Russian forces have kept up their barrage of southern Ukraine, hitting the major Black Sea port of Odesa with cruise missiles and bombarding the steelworks up the coast in Mariupol, where Ukrainian fighters remained trapped underground.
Moscow was aiming to complete its conquest of Mariupol in time for Victory Day celebrations on Monday, but its forces continued to face dogged resistance from defenders within the bunkers beneath the factory.
Civilians have been evacuated.
In a sign of the unexpectedly effective defence that has sustained the fighting into its 11th week, Ukraine’s military flattened Russian positions on a Black Sea island that was captured in the war’s first days and has become a symbol of resistance.
Western military analysts also said a Ukrainian counteroffensive was advancing around the country’s second-largest city, Kharkiv.
Ukraine’s military said retreating Russian forces destroyed three bridges on a road north-east of the city to try to slow the Ukrainian advance.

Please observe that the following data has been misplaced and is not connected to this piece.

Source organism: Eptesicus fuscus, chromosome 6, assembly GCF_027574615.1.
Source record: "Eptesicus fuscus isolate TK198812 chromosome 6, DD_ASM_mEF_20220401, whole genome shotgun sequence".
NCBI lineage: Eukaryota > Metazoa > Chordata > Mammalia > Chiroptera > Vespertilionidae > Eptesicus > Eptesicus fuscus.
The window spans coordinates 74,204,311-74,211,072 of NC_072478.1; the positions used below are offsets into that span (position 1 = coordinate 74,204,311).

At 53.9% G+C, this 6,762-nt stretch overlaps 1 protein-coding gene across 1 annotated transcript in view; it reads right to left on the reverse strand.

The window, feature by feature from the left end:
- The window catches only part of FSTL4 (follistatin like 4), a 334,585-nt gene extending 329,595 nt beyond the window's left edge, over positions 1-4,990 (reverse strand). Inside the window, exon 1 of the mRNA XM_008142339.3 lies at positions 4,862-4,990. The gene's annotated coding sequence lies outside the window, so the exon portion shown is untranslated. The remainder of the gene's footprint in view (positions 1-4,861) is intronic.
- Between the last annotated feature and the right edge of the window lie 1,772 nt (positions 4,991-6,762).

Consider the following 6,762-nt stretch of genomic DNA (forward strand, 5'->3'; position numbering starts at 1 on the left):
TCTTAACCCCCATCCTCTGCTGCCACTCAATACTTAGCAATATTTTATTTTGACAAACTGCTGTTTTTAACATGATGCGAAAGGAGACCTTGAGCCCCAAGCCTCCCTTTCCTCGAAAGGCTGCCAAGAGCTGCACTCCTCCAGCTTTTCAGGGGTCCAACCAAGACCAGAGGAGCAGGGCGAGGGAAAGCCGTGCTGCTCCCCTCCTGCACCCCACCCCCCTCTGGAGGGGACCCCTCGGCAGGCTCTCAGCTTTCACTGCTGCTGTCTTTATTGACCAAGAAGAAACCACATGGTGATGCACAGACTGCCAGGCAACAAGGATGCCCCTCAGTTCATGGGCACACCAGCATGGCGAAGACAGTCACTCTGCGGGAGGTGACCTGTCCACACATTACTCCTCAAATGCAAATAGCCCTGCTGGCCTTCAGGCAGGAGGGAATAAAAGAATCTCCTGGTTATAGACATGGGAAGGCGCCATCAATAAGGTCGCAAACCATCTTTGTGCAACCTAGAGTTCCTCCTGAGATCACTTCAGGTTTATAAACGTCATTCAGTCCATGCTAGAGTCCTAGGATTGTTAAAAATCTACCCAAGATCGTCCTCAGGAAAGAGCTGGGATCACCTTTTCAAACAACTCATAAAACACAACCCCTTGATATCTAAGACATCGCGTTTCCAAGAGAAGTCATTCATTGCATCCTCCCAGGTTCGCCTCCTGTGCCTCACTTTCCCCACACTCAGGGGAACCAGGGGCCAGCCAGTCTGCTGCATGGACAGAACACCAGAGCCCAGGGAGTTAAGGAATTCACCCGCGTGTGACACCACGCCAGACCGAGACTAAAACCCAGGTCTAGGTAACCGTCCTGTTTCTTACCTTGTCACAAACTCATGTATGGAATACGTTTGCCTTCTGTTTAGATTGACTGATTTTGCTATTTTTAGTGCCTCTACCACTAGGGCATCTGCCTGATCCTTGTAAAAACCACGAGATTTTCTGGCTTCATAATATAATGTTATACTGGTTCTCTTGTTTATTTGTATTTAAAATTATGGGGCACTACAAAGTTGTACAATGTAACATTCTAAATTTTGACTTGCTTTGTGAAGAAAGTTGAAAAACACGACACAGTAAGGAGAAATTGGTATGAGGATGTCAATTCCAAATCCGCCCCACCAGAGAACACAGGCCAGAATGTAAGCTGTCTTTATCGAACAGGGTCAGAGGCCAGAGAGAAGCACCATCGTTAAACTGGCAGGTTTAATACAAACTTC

The largest European conflict since the Second World War has developed into a punishing war of attrition that has killed thousands of people, forced millions to flee their homes and destroyed large swathes of some cities.
Ukrainian leaders warned that attacks would only worsen in the lead-up to Victory Day, when Russia celebrates Nazi Germany’s defeat in 1945 with military parades.
Russian President Vladimir Putin is believed to want to proclaim some kind of triumph in Ukraine when he addresses the troops in Red Square on Monday.
US secretary of state Antony Blinken said on Saturday that Ukrainian President Volodymyr Zelensky and his people “embody the spirit of those who prevailed during the Second World War”.
He accused Mr Putin of trying “to twist history to attempt to justify his unprovoked and brutal war against Ukraine”.
“As war again rages in Europe, we must increase our resolve to resist those who now seek to manipulate historical memory in order to advance their own ambitions,” Mr Blinken said in a statement as the United States and United Kingdom commemorate the Allied victory in Europe.